Top questions from the TruPotency AMA on Reddit

TruPotency recently held an AMA on Reddit focused on CBD. For those who are unfamiliar with an AMA: "Reddit IAmA (as in I am a _____, Ask Me Anything) Community is a place on Reddit where a new kind of crowdsourced interview can happen, which we call an Ask Me Anything. The interviewee begins the process by starting a post, describing who they are and what they do. Then commenters from across the internet leave questions and can vote on other questions according to which they would like to see answered. "

If you want to see the questions, feel free to check out the Reddit thread here, or see some of the top questions and answers below.

Q:

There's a lot of claims of what CBD is good for. What's the greatest myth about it to you?

A:

I think some of the biggest myths are that CBD will cure X disease. At most, we think CBD might help with symptoms of various ailments, but a cure for Parkinson’s, Alzheimer’s, anxiety, and more is probably not the case. I would be more than happy to eat my words as more data and research comes in though.

Q:

What are some things CBD is actually good for? And what are things we think it might be good for but don't have enough data to prove it yet?

A:

CBD might possibly be beneficial on many therapeutic fronts. Although the only FDA approved medication of pure CBD is Epidiolex that is prescribed for seizures (Lennox-Gastaut Syndrome and Dravet Syndrome). Sativex is not available in the US but is a 1:1 THC:CBD available in other countries for spasticity and pain.

Here are a couple of reviews of what it might be good for:
* neuro/psychiactric: Psychiatric disorders like anxiety, depression, schizophrenia and more. Potentially mechanism related to serotonin, PPAR gamma, and a broad variety of other targets.
* anxiety: Anxiety is one big area that CBD might have benefits. Whether it is generalized, social, OCD, PTSD, and more, the data looks promising, but not many clinical trials yet.
* pain 1. This is cannabis-based medicine, but they talk about CBD as well. The lab I worked in focused on pain research and I believe CBD can be beneficial for multiple types of pain.
* pain 2 : CBD may be good for pain and inflammation related to osteoarthritis.
* inflammation: CBD is good for inflammation through potentially a broad variety of actions.
* epilepsy: This one is the most apparent since we have the FDA approved medication Epidiolex.
* many more issues like nausea: CBD might also be useful for nausea, blood pressure, insulin metabolism, reducing tumor growth (*added note from a comment below -- a suggestion of reducing tumor growth does not mean a cure for cancer, although there is ongoing research with CBD and other cannabinoids in oncology), and other diseases and disorders. Although I want to stress more research needs to be done.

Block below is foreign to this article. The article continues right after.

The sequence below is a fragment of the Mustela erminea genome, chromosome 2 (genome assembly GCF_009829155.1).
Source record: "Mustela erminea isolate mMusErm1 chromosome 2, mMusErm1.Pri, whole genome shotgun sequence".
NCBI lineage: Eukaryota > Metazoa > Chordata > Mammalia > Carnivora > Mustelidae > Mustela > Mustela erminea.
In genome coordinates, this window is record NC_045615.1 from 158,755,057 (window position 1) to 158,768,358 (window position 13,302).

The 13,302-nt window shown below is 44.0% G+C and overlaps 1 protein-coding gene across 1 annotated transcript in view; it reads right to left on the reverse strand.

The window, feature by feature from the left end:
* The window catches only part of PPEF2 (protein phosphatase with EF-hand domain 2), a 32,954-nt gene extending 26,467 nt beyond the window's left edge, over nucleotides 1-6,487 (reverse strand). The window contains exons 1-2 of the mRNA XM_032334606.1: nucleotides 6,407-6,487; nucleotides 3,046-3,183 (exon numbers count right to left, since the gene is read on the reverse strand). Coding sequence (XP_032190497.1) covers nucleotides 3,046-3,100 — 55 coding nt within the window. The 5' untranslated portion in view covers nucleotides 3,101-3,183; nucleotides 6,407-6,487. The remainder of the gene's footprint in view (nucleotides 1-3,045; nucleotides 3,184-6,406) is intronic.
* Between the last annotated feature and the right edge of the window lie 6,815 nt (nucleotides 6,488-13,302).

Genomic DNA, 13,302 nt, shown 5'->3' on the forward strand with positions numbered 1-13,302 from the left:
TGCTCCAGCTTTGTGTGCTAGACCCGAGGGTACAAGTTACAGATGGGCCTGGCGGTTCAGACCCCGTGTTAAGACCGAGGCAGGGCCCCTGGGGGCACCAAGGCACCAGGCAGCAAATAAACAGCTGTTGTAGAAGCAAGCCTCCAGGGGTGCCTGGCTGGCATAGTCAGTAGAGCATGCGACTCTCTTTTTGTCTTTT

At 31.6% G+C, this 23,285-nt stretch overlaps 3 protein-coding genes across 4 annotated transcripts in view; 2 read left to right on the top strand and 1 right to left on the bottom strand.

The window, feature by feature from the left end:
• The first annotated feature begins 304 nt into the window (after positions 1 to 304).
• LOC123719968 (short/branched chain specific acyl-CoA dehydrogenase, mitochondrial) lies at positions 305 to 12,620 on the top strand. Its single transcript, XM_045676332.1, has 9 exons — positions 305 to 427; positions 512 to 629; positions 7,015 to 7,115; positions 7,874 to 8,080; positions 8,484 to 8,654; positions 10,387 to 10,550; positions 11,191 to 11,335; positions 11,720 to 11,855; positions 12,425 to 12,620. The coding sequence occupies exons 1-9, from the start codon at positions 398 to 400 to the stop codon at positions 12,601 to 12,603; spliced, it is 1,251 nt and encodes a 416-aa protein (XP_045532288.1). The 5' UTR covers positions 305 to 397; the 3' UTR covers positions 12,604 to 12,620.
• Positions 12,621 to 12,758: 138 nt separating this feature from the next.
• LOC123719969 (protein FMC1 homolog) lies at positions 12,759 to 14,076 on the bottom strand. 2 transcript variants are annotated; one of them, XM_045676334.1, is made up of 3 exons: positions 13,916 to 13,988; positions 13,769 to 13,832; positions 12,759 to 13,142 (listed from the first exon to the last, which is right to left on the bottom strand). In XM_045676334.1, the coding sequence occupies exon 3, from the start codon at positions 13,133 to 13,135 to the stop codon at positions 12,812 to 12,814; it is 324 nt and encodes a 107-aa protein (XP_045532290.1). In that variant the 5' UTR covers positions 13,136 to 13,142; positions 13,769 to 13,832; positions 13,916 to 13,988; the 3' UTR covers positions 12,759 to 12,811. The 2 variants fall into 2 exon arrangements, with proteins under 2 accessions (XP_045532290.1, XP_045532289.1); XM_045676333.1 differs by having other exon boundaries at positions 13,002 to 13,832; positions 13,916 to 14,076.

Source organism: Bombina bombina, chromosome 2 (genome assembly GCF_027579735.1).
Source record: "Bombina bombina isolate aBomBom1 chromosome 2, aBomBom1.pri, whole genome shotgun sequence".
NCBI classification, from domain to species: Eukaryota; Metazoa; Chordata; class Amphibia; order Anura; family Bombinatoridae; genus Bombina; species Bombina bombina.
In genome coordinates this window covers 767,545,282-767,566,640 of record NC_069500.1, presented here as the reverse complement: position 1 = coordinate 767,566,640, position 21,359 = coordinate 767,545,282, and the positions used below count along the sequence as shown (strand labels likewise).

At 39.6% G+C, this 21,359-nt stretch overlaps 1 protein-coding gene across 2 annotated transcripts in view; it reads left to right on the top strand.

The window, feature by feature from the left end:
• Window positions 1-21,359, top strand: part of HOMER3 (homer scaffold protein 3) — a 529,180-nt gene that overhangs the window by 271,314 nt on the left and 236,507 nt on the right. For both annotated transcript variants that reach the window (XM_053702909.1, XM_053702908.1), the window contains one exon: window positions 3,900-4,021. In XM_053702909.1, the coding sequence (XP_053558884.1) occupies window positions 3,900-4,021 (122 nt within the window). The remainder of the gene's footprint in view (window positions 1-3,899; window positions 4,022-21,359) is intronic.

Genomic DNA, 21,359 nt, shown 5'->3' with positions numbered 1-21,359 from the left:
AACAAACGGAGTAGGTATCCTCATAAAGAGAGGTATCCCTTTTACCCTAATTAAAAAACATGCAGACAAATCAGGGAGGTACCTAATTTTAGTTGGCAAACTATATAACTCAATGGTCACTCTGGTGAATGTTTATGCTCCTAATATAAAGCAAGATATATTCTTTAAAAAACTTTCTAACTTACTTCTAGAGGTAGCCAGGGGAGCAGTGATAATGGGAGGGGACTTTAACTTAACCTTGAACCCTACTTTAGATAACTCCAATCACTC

Edit: spelling

EDIT 2: I wanted to add potential benefits for those with substance use disorder (e.g. alcohol or opioids) and there are many current and past clinical trials - https://clinicaltrials.gov/ct2/results?cond=&term=cannabidiol&cntry=&state=&city=&dist=

EDIT 3: Since this is the top comment I wanted to post an additional resource. Although not 100% CBD based, it is cannabis-focused and contains a lot of great information about CBD, including the opening talk "The Endocannabinoid System: The Biological Foundation of It All" and a wonderful Canadian neurologist whose talk is titled "Pediatric Epilepsy: Novel Cannabinoid-Based Treatment". https://be.arizona.edu/iics

Q:

This is all I want answered. Have we proven with repeatable double-blind tests that it is good for anything? Anything at all?

A: 

Here are clinical trials currently ongoing for CBD. Many actually related to substance use disorders, epilepsy, pain, anxiety, and other psychiatric conditions.

Q:

I'm a progressive candidate for the Texas State Legislature, and former harm reduction nonprofit executive and county health department associate director of POD / MRC response and logistics, among other things.

What role should state lawmakers and other officials take to work with the industries to ensure purity standards, promote awareness, and aside from the health and scientific aspects, what would you advocate for in terms of general policy, research, and legislative or other mechanisms regarding CBD?